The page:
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Debt-Saddled Millennials Are Rushing Into Home Ownership—And It’s Costing Them

June 21, 2019, 10:02 AM UTC

Debt has come to serve as a defining trait for millennials—about 60% don’t have enough savings to handle a $1,000 emergency bill—but a lack of education can make a tough financial situation even harder than it has to be.

Speaking at Fortune’s Brainstorm Finance conference in Montauk on Thursday, Hugh Frater, CEO of Fannie Mae, and Anand Cavale, head of consumer lending at SoFi, said one of the biggest money challenges among millennials is a lack of critical knowledge when it comes to things like home buying and paying off student debt.

Homeownership is up, and millennials are fueling that growth, Frater said, but they often come into the process with little knowledge on how exactly it works.

“One of the things we see is that there is inadequate consumer education around what it means to buy a home, what it means to get a mortgage. Completely inadequate,” Frater said. “One of the things that always astounds us is that more than 90% of homebuyer education is accessed after the buyer has an accepted offer.”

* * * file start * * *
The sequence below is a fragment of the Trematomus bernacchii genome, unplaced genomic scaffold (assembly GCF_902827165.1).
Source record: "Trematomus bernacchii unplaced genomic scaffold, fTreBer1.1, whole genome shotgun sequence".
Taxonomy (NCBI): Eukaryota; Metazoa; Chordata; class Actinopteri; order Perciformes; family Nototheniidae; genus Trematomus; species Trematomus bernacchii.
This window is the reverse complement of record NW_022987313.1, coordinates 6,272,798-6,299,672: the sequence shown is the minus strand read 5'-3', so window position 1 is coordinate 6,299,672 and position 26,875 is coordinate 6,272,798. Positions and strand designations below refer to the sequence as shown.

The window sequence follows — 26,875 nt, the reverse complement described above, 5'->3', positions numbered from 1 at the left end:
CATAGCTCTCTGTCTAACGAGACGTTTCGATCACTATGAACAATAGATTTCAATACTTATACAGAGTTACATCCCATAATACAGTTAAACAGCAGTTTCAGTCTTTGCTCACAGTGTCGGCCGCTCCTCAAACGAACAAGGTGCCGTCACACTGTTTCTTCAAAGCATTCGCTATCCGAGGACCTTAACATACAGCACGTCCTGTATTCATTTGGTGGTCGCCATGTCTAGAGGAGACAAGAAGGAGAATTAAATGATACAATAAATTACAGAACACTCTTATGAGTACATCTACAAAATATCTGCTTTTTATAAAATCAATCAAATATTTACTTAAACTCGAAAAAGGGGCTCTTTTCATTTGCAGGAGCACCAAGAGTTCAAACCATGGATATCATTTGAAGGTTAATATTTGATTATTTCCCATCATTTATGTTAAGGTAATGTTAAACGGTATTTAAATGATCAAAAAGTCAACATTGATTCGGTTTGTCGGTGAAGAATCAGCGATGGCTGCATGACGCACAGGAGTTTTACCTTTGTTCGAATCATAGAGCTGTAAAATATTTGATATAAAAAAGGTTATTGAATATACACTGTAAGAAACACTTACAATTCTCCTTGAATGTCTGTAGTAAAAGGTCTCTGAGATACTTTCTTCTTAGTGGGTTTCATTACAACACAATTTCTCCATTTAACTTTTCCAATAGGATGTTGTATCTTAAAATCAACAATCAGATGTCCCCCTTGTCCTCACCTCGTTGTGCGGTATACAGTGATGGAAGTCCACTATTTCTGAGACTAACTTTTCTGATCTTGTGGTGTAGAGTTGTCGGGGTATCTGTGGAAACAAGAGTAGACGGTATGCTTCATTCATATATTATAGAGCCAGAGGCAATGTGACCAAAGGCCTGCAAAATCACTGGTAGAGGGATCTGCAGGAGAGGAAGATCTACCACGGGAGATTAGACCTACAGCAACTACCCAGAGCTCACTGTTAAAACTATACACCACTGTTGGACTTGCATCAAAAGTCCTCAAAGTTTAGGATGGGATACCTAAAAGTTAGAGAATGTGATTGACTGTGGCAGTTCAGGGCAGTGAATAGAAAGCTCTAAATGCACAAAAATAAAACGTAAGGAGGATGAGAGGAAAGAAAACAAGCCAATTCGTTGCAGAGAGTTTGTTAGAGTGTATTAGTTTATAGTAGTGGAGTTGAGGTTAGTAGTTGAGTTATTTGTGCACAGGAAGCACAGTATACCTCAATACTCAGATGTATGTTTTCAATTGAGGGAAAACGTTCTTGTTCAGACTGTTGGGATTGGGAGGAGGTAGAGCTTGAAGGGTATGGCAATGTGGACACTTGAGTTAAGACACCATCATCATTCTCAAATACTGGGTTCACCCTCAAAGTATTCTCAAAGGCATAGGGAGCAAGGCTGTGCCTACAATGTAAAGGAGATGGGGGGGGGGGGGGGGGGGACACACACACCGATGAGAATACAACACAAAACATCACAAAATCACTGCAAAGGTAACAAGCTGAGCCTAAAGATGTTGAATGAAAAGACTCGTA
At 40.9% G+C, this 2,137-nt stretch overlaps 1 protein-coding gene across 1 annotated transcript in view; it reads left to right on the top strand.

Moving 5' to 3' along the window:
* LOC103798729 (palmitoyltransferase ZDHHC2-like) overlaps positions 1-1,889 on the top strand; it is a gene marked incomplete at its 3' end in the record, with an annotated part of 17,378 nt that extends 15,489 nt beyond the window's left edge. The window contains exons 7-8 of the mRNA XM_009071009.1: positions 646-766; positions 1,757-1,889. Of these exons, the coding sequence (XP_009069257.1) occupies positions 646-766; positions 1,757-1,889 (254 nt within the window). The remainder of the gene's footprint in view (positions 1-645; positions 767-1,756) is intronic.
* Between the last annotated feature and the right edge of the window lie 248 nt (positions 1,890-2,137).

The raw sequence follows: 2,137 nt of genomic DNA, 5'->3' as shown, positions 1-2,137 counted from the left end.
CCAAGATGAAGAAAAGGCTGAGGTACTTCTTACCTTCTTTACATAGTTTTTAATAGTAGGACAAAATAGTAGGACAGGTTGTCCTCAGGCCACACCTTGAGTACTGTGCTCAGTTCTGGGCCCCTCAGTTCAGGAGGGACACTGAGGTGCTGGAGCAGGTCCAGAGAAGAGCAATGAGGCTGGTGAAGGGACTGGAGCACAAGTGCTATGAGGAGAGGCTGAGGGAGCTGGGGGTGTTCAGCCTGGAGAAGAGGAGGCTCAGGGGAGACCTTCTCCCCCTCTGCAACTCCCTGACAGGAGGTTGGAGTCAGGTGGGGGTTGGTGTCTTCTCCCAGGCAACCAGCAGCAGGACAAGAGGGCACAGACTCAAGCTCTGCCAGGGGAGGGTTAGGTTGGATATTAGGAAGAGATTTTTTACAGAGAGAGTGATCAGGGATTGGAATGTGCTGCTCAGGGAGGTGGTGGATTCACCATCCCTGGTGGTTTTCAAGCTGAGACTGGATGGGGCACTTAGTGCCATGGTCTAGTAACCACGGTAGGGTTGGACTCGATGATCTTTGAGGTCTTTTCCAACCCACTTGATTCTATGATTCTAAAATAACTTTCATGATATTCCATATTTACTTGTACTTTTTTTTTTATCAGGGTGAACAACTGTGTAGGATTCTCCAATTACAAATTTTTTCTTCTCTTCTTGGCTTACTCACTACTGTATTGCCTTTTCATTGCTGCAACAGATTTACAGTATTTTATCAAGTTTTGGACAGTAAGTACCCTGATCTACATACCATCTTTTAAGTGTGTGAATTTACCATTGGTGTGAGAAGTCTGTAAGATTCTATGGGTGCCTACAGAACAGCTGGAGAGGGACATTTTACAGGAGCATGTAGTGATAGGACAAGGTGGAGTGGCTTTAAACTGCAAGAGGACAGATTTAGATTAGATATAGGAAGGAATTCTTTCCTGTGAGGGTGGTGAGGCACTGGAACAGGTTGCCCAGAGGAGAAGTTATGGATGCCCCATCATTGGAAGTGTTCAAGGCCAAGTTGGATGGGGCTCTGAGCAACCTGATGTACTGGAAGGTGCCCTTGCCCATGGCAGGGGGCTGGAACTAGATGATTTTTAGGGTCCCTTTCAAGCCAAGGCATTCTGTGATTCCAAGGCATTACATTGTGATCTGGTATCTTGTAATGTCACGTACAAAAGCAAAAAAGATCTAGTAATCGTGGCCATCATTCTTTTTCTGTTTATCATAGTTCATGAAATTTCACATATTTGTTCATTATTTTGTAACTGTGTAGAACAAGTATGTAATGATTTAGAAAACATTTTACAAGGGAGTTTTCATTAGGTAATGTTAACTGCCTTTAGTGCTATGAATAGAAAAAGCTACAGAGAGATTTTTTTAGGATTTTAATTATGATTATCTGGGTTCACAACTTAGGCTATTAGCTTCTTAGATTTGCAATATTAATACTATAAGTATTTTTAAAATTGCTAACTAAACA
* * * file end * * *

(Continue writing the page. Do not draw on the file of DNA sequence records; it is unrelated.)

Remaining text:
The same is true for student debt.

“People need to know they can refinance when the rate goes down and reduce their burden,” Cavale said. “Normally when interest goes down, they refinance their mortgages. It’s very well-known. But if somebody is carrying $80-, $90-, $100,000 worth of debt, and they don’t take the opportunity to refinance, which could save them $100s on a monthly basis, that’s a crime.”

As technology advances, it’s become easier to get a loan or mortgage, but Frater stresses that without crucial knowledge, consumers are still at a disadvantage.

“We can take those pain points out, but I think it’s still super important for people to know what they’re getting into,” he said. “Our job as a provider of liquidity is not to put people in the house of their dreams, it’s to put people in the house of their dreams that they can afford.”

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